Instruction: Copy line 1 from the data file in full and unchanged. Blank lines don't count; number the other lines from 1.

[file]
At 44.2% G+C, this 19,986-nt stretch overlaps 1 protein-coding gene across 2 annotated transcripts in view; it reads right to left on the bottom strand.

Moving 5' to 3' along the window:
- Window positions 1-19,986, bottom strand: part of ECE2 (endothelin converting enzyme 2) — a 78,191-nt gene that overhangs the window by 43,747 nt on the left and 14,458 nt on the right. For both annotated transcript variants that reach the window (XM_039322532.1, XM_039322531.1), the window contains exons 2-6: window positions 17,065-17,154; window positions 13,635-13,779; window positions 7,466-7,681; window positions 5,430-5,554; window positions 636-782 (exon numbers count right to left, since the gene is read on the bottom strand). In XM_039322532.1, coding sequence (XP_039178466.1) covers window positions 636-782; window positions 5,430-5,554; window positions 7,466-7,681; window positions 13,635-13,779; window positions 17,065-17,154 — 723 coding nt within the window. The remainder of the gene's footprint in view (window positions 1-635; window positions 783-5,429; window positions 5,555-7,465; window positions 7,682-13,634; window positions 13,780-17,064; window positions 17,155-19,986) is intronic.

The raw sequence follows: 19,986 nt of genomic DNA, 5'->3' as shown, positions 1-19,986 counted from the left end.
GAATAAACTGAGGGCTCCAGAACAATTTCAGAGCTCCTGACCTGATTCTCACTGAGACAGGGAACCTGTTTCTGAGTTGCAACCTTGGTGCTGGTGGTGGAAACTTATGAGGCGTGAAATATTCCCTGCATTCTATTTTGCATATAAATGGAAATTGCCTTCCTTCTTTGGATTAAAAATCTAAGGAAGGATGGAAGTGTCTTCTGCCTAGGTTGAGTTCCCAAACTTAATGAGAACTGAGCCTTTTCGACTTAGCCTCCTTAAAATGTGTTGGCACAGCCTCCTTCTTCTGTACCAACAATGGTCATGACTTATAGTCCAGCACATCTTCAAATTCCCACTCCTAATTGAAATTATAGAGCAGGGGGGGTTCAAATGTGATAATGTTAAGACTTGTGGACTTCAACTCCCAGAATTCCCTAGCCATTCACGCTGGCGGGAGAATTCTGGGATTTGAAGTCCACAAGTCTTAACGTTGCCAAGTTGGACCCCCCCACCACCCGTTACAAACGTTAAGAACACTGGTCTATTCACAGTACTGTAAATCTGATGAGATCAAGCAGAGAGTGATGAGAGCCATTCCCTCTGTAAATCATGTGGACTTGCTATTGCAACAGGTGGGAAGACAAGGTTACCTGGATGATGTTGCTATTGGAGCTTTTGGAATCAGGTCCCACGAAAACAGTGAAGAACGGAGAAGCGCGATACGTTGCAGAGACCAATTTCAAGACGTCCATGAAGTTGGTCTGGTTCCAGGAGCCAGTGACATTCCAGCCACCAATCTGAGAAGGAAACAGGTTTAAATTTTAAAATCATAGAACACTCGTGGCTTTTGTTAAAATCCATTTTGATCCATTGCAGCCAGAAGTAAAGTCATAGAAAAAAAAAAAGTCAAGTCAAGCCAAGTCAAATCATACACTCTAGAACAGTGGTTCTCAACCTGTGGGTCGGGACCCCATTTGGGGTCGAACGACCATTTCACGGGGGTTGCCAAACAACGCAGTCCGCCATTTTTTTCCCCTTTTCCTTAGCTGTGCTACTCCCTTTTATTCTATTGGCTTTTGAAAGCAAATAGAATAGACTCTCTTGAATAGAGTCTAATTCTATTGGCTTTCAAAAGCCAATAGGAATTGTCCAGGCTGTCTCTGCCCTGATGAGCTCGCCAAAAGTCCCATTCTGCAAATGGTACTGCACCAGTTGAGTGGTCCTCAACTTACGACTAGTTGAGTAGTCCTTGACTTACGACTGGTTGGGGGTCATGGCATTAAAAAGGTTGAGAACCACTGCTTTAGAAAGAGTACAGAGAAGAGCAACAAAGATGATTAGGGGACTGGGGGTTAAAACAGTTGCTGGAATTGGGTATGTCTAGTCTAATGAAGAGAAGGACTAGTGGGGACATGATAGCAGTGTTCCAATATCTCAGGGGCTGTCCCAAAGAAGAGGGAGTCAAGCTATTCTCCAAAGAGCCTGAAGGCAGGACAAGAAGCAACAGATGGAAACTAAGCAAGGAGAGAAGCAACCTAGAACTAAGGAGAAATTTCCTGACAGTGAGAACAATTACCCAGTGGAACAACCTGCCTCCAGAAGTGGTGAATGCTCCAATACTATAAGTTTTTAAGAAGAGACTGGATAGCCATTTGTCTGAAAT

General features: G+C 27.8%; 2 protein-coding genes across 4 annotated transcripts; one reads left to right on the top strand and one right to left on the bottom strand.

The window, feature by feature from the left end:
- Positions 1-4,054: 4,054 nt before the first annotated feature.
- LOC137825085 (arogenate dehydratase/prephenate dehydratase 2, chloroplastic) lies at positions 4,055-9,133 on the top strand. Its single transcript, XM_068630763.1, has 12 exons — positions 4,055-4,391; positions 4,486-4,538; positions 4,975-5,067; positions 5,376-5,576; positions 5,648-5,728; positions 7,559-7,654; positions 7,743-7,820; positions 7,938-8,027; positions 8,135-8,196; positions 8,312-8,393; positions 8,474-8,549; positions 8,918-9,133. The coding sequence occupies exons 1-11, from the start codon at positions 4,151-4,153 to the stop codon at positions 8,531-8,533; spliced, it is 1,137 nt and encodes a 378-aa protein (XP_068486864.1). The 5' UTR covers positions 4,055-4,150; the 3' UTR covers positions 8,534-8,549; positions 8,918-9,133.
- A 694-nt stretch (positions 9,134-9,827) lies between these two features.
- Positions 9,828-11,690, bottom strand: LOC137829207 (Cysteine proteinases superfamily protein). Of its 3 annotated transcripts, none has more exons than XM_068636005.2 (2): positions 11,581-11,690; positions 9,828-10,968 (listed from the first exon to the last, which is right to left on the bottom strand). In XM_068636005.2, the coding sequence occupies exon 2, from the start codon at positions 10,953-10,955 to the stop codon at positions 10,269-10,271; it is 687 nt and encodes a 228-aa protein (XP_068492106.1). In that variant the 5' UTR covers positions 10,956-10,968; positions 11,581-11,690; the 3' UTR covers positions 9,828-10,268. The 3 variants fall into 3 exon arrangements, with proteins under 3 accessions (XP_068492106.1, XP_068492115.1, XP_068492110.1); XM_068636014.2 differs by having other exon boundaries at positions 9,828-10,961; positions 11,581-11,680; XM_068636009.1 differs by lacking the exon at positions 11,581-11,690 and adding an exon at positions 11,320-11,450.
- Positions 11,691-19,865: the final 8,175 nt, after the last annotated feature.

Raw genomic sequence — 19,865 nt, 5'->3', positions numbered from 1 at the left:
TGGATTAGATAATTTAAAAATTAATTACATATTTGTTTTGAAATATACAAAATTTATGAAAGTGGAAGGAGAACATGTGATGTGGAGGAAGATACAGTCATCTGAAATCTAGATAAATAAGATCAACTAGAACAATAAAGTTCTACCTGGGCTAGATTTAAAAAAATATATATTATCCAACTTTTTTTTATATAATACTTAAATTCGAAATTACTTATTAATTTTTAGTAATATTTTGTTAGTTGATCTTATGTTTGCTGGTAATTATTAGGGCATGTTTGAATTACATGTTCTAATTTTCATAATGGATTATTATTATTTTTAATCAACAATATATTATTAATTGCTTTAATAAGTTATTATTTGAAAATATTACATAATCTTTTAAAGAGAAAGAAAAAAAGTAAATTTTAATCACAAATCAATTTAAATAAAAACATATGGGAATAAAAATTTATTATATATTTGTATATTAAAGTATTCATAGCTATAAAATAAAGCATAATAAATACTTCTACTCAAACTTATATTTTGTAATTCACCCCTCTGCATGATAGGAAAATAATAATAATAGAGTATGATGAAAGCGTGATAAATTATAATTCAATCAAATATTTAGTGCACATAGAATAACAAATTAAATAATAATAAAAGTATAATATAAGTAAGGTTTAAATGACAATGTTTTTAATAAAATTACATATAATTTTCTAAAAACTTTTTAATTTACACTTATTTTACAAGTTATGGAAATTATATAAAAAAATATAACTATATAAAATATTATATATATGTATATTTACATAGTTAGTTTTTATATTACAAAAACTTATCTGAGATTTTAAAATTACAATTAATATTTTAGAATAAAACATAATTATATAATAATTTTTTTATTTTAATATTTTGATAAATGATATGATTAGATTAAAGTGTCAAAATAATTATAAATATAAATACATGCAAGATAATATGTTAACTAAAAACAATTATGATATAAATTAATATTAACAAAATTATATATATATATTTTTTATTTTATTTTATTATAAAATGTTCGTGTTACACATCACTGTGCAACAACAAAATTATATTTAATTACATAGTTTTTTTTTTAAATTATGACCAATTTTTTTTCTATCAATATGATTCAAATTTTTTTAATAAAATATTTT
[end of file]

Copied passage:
At 44.2% G+C, this 19,986-nt stretch overlaps 1 protein-coding gene across 2 annotated transcripts in view; it reads right to left on the bottom strand.